What Does This Mean?

Build trust. Youth are supported and guided by adults in the activities, and also to take leadership roles. * Respect, encourage and actively listen to everyone’s ideas. * Together, create group agreements around behaviour, roles, expectations and limits. * Adults encourage youth to make their own decisions while still providing a high level of support and guidance. * Youth are encouraged to think critically about their actions and decisions. Be flexible and prioritize youth needs.


Building Trust  is a major part in the foundation of interpersonal relationships, whether they are with parents, young people, friends, or co-workers. It is just as easy to build trust as it is to break it down. It is important to put effort into trust building, which in turn develops mutual respect.

Healthy Relationships  consist of honesty, trust, respect and open communication. In a healthy relationship, people spend time together and apart, are able to openly express their feelings and concerns, and personal boundaries are respected.

Support & Guidance  comes in many forms, and it can be as simple as being a soundboard for youth to bounce their ideas off of while providing suggestions. Finding the right balance of support and guidance can be tricky as adults want to guide and support and must be careful not to take control away from youth. The best thing to do is just ask the youth what support they need and to make oneself available to them, which is often above and beyond role descriptions.

Respect Ideas.  It is essential that adults promote and encourage discussion in a way that does not put youth down or make them feel uncomfortable, because, it is easy to break someone’s confidence with a negative remark or dismissal.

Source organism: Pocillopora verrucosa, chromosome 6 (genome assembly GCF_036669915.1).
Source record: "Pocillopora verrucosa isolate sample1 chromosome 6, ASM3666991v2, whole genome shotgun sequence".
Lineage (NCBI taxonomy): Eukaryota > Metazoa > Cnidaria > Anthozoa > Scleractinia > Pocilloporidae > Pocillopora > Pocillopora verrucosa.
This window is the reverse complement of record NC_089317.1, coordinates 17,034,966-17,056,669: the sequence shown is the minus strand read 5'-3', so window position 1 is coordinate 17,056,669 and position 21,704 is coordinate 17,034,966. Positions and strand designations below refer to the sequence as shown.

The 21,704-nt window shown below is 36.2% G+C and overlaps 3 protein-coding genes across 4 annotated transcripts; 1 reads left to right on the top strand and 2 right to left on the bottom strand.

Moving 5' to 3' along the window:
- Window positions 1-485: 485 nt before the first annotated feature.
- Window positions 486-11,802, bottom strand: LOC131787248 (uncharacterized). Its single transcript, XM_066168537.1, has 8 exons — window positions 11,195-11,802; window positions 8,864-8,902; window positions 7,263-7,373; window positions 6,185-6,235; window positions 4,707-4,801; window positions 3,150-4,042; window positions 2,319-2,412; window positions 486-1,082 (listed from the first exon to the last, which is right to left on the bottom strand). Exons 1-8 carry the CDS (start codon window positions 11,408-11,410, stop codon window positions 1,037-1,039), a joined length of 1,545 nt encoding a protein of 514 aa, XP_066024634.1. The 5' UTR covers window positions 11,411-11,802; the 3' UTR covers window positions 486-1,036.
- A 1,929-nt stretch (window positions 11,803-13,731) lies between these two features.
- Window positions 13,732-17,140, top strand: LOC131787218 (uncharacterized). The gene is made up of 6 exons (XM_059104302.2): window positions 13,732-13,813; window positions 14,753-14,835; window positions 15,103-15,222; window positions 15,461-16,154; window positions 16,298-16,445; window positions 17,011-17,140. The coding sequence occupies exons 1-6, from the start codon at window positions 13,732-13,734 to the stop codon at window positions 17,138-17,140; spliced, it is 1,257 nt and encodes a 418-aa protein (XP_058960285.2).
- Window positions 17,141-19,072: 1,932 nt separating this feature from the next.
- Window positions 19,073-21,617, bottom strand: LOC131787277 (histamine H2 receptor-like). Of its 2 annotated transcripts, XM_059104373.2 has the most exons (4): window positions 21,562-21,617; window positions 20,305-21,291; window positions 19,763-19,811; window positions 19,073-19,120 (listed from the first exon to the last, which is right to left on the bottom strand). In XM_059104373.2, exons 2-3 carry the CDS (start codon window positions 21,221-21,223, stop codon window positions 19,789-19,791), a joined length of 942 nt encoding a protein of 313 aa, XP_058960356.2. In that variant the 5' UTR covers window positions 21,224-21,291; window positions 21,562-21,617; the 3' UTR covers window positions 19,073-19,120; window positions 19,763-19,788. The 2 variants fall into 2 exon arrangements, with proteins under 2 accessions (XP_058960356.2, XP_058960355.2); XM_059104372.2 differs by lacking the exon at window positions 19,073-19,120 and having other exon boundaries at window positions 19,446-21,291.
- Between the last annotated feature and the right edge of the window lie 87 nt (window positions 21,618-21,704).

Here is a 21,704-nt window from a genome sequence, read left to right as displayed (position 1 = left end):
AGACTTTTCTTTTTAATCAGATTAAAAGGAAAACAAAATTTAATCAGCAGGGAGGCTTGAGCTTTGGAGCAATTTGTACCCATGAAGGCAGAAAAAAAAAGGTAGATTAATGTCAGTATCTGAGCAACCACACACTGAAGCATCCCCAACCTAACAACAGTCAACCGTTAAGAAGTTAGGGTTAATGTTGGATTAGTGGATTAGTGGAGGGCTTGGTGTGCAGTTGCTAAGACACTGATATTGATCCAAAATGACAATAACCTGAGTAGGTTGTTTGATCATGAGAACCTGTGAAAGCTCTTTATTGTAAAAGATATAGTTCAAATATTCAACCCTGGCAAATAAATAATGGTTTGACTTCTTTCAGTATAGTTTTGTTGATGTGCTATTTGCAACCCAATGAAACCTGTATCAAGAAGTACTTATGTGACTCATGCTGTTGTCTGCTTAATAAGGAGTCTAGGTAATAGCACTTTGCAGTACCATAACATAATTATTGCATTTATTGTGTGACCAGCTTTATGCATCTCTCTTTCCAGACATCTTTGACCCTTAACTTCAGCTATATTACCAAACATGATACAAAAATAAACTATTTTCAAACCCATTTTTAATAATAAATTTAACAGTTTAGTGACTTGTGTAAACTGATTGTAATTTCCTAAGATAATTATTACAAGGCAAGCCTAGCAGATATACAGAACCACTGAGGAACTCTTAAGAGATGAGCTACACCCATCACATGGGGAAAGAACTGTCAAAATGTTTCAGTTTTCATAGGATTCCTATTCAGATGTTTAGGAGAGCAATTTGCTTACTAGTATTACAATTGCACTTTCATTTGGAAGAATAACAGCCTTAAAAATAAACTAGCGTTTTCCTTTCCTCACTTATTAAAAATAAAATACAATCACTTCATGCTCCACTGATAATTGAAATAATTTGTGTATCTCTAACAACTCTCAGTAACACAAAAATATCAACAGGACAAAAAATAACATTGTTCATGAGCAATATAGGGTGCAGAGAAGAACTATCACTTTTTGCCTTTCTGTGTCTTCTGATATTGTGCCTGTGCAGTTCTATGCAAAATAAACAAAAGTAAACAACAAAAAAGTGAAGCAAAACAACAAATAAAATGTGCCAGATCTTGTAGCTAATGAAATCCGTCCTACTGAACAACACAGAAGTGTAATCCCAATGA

Group Agreements,  or Community Standards, can be the most valuable aspect of the entire program. It is an opportunity for the participants to create the standards of how they want to be as a group and the principles that they want to live by and strive for during the program (and beyond!). All groups need some form of community standards and they can look like lots of things: a mural, a poem, a list of principles, or a sculpture created together! The process of creating community standards is an invaluable experience for any group.

Critical thinking  is used when we see or hear something and test whether or not there is evidence to support or oppose it, and if it makes sense for us. For example, someone can use critical thinking when seeing messages in the media by asking questions like: Where do these messages come from? What is their purpose? How does the message make me feel? Do I agree with the ethics behind it?

Examples of how adults can offer support & guidance.

  • Trust & Respect
    Youth Truth Matters, Tri-County Women’s Centre
    Adult supporters in YTM keep their promises to youth and prove over time that they can be counted on. Some of the ways they become trust worthy are by being on time to meetings, ensuring that the events they bring youth to will have a positive impact on the youth, and treating all youth with the same respect. Youth are trained in trust-building principles to: “Do what you say; Never lie; Volunteer information; Don’t omit important details; Speak your feelings; Tell the truth; Honour your promises”.
  • Flexibility & Emotional Safety
    Youth Truth Matters, Tri-County Women’s Centre
    The YTM staff prioritize the needs of the youth over their agenda on any given day. Remaining flexible and open with their plans sends a strong message to the youth that the adult supporters care about the youth as human beings. Putting youth first leads to a greater sense of trust and emotional safety within the group. Youth know that they can speak honestly in the weekly group meetings and in one-on-one talks with the staff.
  • Core Values: Boundaries & Love
    Centreline Studios, In My Own Voice (iMove)View Website